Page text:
"You have to lose a lot of your shame when you sit in silence with people," he wrote. "These sounds are not disturbing to the time of worship. Not at all. They are the delightful sounds of humans trying to be quiet. And we cannot. ... So even the sounds of people trying to be quiet are a part of the lesson."

A few Sundays later, Atkinson found himself swimming in words and symbols when his family visited an Eastern Orthodox sanctuary.

"It was like they were ripping raw chunks of theology out of ancient creeds and throwing them by the handfuls into the congregation," he wrote. "I heard words and phrases I had not heard since seminary. Theotokos, begotten not made, Cherubim and Seraphim borne on their pinions, supplications and oblations."

The experience, he concluded, was an "ADD kid's nightmare," with the "robes, scary art, smoking incense, secret doors in the Iconostas popping open and little robed boys coming out with golden candlesticks, chants and singing from a small choir that rolled across the curved ceiling. ... There was so much going on I couldn't keep up with all the things I couldn't pay attention to."

His family struggled, but Atkinson had tears in his eyes by the end of the nearly two-hour liturgy. After years of focusing on user-friendly ways to attract people to church, he was stunned to attend a service that -- much like the Quaker meeting -- placed intense demands on all the participants.

It was, he concluded, as if visitors were being told: "You don't know what Theotokos means? Get a book and read about it. You have a hard time standing for two hours? Do some sit ups and get yourself into worship shape. It is the Lord our God we worship here, mortal. ... THIS IS BIGGER THAN YOU ARE."

Atkinson was intrigued and eventually attended Russian, Greek and Antiochian Orthodox churches.

Nevertheless, by the end of his sabbatical this liberal Baptist preacher knew he had a problem. While Atkinson appreciated the symbols, rituals and sacraments he encountered, he also knew that he couldn't accept the doctrines that defined the worship, especially the Orthodox rites.

Simply stated, his views on sin, sexuality, salvation, heaven and hell were too modern. There was "no wiggle room" in the ancient doctrines and, Atkinson concluded, "I just couldn't buy all of it."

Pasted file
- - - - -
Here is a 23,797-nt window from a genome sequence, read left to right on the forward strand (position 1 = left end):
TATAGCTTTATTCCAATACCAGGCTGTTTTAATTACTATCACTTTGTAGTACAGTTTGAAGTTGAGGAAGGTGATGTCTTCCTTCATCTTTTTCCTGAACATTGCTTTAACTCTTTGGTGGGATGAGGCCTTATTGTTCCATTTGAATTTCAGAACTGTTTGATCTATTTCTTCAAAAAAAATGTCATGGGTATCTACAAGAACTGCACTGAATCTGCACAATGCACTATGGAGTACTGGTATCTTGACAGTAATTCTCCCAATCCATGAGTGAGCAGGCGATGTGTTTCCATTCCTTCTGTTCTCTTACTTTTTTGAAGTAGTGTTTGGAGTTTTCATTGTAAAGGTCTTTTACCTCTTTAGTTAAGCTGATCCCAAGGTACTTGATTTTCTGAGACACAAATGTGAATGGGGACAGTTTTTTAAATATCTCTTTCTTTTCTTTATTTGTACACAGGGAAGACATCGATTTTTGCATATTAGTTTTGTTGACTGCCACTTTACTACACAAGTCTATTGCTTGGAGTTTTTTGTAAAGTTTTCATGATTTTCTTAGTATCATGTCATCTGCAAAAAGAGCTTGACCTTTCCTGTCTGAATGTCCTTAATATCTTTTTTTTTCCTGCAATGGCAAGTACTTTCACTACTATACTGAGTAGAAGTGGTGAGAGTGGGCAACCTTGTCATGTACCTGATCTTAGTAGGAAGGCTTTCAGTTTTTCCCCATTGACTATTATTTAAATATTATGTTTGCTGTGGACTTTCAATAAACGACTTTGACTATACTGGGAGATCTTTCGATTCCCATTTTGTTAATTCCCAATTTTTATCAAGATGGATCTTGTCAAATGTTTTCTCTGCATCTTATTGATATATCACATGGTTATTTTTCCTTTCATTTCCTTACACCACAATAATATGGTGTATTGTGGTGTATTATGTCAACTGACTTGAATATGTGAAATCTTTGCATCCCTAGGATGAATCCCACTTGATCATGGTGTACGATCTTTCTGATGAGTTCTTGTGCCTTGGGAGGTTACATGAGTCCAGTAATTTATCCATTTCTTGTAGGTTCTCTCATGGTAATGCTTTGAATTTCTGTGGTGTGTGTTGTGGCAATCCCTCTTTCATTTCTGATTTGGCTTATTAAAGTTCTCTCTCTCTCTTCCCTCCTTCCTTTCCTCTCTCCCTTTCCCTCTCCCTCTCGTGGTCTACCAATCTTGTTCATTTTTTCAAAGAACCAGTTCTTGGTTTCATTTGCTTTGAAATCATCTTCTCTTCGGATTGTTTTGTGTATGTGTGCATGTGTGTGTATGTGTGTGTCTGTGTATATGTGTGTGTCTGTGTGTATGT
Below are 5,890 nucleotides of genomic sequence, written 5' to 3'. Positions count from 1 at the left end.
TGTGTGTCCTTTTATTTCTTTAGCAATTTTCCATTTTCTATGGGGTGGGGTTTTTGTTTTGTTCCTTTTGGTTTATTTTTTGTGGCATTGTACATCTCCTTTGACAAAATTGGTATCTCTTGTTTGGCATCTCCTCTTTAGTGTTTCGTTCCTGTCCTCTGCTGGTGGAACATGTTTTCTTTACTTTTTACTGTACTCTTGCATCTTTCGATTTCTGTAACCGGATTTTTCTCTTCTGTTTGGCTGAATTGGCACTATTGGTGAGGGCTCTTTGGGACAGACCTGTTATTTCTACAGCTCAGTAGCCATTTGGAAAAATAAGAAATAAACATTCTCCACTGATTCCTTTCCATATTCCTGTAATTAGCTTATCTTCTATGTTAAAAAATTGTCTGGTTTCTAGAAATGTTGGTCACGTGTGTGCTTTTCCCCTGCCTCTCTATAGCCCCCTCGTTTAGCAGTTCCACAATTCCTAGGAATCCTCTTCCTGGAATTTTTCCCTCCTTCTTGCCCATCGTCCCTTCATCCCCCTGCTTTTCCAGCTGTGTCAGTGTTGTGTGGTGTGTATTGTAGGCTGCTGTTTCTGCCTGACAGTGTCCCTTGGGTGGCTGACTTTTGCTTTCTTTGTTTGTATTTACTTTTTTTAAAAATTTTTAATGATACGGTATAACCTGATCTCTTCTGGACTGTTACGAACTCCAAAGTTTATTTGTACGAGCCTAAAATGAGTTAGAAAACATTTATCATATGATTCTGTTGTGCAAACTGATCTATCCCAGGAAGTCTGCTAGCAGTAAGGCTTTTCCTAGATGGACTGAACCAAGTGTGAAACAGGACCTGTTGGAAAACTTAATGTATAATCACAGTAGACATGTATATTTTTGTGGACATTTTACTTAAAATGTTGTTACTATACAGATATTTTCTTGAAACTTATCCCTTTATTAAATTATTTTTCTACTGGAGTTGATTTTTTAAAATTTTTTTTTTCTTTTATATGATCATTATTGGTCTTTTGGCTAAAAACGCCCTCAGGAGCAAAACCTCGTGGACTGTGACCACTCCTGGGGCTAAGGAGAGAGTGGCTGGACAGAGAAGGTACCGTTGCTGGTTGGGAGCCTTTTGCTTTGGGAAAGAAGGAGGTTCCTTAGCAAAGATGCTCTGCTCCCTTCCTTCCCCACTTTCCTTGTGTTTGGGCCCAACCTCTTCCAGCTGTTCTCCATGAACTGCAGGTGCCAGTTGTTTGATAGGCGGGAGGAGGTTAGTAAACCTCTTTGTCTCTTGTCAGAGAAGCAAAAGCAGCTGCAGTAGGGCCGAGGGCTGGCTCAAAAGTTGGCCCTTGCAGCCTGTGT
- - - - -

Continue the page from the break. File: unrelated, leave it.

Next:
Now he is returning to his Baptist pulpit, while hearing choirs of voices arguing in his head representing many different eras of church history.

"What I don't know how to do is rank all of these voices and decide who has authority," he said. "Who is right and who is wrong? ... And I want to know, where does Gordon Atkinson fit into this whole picture? I know that I can't go back to the old Protestant, evangelical way that I was, but I don't know where I'm supposed to go now. This is a problem."

Baptist take on spirituality

Don Whitney knows what happens when people hear that a Southern Baptist seminary is offering a doctor of philosophy degree in spirituality. "For many people, connecting 'Baptist' and 'spirituality' is like 'military' and 'intelligence.' They just can't picture those two words together," said Whitney, director of the new Center for Biblical Spirituality at Southern Baptist Theological Seminary in Louisville, Ky.

But for Baptists, he stressed, it's crucial to underline the word "biblical" in front "spirituality," in order to stress the center's ties to Protestant reformers who rejected what they believed were the errors of Rome.

When Whitney and his colleagues talk about spirituality, they emphasize images of the great Charles Spurgeon spending hours in Bible study before preaching, laypeople meditating on the symbolism in John Bunyan's "The Pilgrim's Progress" and missionaries weeping while praying for the lost. They do not focus on monks chanting ancient prayers day after day, night after night, generation after generation.

"Why should we go to people who have locked themselves behind a door for 50 years if we want to learn about true spirituality, when the Bible tells us to go out and be salt and light in the world? ... This is not to say that we shouldn't go outside our tradition in order to learn, but we are saying that it's important to go to our own guys, first," said Whitney.

"We believe that biblical, Evangelical spirituality has not been tried and found wanting. It simply has not been tried."

The potential impact of this project is great, if only because 20 percent of all students attending U.S. seminaries study on Southern Baptist campuses. The center opened in January and seminary leaders believe they can handle five students in the Ph.D. program and 10 in their doctor of ministry program. While graduate programs teaching spirituality exist in a few U.S. seminaries, this Ph.D. program is the first targeting scholars and clergy among evangelicals.

One of the first challenges the center will face is defining "spirituality," a word that means one thing on the Oprah Winfrey Show and something else altogether then it appears in textbooks describing traditions in various world religions. For modern Americans, the word is so vague that it's almost meaningless, said church historian Michael Haykin, who teaches in the Southern Seminary programs.

Nevertheless, the word has great power and its appeal must be understood by anyone who wants to understand contemporary American religion.

When most Americans hear "spirituality," said Haykin, they think of "all of those areas in their internal experiences in which they come into contact with things that transcend daily life. ... It's all incredibly nebulous. The key is that the whole ritual of institutionalized, formal religion has nothing to do with this, for most people today."

Thus, researchers keep running into increasing numbers of un-churched adults who identify themselves as "spiritual," but not "religious." These seekers are interested in "spirituality" that is connected to emotions and personal experiences, but not in formal "religion" that comes packaged with history, doctrines and rules.